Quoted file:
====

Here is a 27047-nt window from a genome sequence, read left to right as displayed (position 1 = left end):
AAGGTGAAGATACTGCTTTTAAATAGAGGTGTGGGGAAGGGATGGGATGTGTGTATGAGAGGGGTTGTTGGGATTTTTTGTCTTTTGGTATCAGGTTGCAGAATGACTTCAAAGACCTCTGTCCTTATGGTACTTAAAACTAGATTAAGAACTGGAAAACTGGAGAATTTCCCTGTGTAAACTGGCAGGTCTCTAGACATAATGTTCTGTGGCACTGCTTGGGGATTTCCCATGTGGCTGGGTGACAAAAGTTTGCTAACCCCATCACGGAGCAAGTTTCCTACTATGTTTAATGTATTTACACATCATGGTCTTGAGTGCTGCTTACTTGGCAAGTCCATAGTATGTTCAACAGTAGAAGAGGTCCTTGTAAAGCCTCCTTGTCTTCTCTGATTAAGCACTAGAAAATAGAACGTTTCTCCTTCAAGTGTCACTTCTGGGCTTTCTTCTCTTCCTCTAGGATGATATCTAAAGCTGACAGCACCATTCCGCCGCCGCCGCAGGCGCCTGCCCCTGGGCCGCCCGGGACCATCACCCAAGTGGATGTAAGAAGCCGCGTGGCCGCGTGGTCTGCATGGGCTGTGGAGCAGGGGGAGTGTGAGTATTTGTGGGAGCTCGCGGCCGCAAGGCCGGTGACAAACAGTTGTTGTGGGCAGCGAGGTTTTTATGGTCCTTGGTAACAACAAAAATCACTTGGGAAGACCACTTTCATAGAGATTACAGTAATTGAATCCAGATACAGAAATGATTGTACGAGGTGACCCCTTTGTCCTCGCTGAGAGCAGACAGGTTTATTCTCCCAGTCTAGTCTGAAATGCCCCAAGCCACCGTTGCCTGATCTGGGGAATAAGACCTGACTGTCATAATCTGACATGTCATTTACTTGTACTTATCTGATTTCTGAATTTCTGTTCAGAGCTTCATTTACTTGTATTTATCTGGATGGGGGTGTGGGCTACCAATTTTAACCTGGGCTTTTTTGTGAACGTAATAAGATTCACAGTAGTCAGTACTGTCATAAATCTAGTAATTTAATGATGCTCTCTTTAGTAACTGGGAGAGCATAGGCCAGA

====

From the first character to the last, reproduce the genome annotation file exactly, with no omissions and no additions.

Here is a 27047-nt window from a genome sequence, read left to right as displayed (position 1 = left end):
AAGGTGAAGATACTGCTTTTAAATAGAGGTGTGGGGAAGGGATGGGATGTGTGTATGAGAGGGGTTGTTGGGATTTTTTGTCTTTTGGTATCAGGTTGCAGAATGACTTCAAAGACCTCTGTCCTTATGGTACTTAAAACTAGATTAAGAACTGGAAAACTGGAGAATTTCCCTGTGTAAACTGGCAGGTCTCTAGACATAATGTTCTGTGGCACTGCTTGGGGATTTCCCATGTGGCTGGGTGACAAAAGTTTGCTAACCCCATCACGGAGCAAGTTTCCTACTATGTTTAATGTATTTACACATCATGGTCTTGAGTGCTGCTTACTTGGCAAGTCCATAGTATGTTCAACAGTAGAAGAGGTCCTTGTAAAGCCTCCTTGTCTTCTCTGATTAAGCACTAGAAAATAGAACGTTTCTCCTTCAAGTGTCACTTCTGGGCTTTCTTCTCTTCCTCTAGGATGATATCTAAAGCTGACAGCACCATTCCGCCGCCGCCGCAGGCGCCTGCCCCTGGGCCGCCCGGGACCATCACCCAAGTGGATGTAAGAAGCCGCGTGGCCGCGTGGTCTGCATGGGCTGTGGAGCAGGGGGAGTGTGAGTATTTGTGGGAGCTCGCGGCCGCAAGGCCGGTGACAAACAGTTGTTGTGGGCAGCGAGGTTTTTATGGTCCTTGGTAACAACAAAAATCACTTGGGAAGACCACTTTCATAGAGATTACAGTAATTGAATCCAGATACAGAAATGATTGTACGAGGTGACCCCTTTGTCCTCGCTGAGAGCAGACAGGTTTATTCTCCCAGTCTAGTCTGAAATGCCCCAAGCCACCGTTGCCTGATCTGGGGAATAAGACCTGACTGTCATAATCTGACATGTCATTTACTTGTACTTATCTGATTTCTGAATTTCTGTTCAGAGCTTCATTTACTTGTATTTATCTGGATGGGGGTGTGGGCTACCAATTTTAACCTGGGCTTTTTTGTGAACGTAATAAGATTCACAGTAGTCAGTACTGTCATAAATCTAGTAATTTAATGATGCTCTCTTTAGTAACTGGGAGAGCATAGGCCAGA